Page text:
Post-Christian Justice

Al Mohler on how "post-Christian" culture is confused about criminal justice (in light of the Breivik trial in Norway):

And yet, in another statement from his commentary on this text, Westermann points straight to the reason that a post-Christian culture loses its moral confidence in the punishment of murderers. He states: "A community is only justified in executing the death penalty insofar as it respects the unique right of God over life and death and insofar as it respects the inviolability of human life that follows therefrom." 
Once those convictions and moral intuitions are lost, the death penalty no longer makes sense. Eventually, even the idea of punishment itself loses all cultural credibility.

Full article...

ht: Vitamin Z

Monumental failure?

Michael J. Lewis on the problems with recent monument-building in the U.S.:
"A painful literalism set in, which is hostile to figurative language in speech and to abstract allegory in art. Nowadays we tend to think literally rather than literarily, which explains why Frederick Hart had to portray the American military experience in Vietnam by means of three men of three distinct races—and why a women’s memorial was subsequently added. The fear of leaving someone or something out is hostile to the allegorical impulse, which seeks not to itemize but to generalize, and to speak not specific truths but great truths. It is not surprising that a culture ill at ease with the notion of absolute truth would find it very difficult to make monuments that show urgency and conviction."
Full essay...


Q166: The Rain King

Just finished Saul Bellow's Henderson the Rain King, and here are some quotes that stood out:


"[...] in an age of madness, to expect to be untouched by madness is a form of madness."
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"A brave man will try to make the evil stop with him.  He shall keep the blow.   No man shall get it from him, and that is a sublime ambition."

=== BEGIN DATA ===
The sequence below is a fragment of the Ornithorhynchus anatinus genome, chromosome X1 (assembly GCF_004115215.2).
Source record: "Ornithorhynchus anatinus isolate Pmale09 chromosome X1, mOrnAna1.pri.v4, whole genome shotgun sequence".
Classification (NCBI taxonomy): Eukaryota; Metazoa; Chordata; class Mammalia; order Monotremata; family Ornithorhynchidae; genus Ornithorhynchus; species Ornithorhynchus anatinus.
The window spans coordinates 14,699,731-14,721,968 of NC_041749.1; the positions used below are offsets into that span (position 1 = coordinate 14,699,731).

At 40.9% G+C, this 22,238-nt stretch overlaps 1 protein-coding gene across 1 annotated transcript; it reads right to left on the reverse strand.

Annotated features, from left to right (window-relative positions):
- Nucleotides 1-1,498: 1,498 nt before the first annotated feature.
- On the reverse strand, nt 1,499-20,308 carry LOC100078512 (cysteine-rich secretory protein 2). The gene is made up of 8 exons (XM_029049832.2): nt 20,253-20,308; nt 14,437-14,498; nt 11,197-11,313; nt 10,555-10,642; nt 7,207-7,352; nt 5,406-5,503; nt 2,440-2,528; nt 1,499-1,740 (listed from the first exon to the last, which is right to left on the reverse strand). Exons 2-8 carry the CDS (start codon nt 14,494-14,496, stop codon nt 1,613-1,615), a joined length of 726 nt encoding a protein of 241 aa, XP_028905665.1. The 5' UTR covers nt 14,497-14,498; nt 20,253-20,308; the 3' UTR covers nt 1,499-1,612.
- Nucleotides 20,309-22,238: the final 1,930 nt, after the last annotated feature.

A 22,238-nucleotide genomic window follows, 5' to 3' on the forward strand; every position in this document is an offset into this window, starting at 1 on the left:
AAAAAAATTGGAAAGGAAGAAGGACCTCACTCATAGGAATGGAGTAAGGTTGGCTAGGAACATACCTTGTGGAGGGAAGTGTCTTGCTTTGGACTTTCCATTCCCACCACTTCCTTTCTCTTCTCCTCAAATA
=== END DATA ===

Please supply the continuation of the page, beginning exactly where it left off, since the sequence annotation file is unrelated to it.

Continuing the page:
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"Oh, death from what we do not want is the most common of all the causes."
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"[...] if I wasn't going to abide by that one sentence, what good would it do to read the entire book?"
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"[...] it's love that makes reality reality.   The opposite makes the opposite."
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"More or less the same fear, more or less the same desire for thousands of generations.   Child, father, father, child doing the same.  Fear the same.  Desire the same.  [...]  Well, Henderson, what are the generations for, please explain to me?   Only to repeat fear and desire without a change?   This cannot be what the thing is for, over and over and over.  Any good man will try to break the cycle."
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"But maybe time was invented so that misery might have an end.   So that it shouldn't last forever?   There may be something in this.   And bliss, just the opposite, is eternal?   There is no time in bliss.   All the clocks were thrown out of heaven."
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"The repetition of a man's bad self, that's the worst suffering that's ever been known."

Happy Easter


" [...] we rejoice in the fact that it was in the beginning that our Lord cried out it is finished."


— Douglas Wilson

Q165

"What is the difference between doubts and questions? [...] The answer is straight-forward. Questions have answers, and doubts do not."

— Douglas Wilson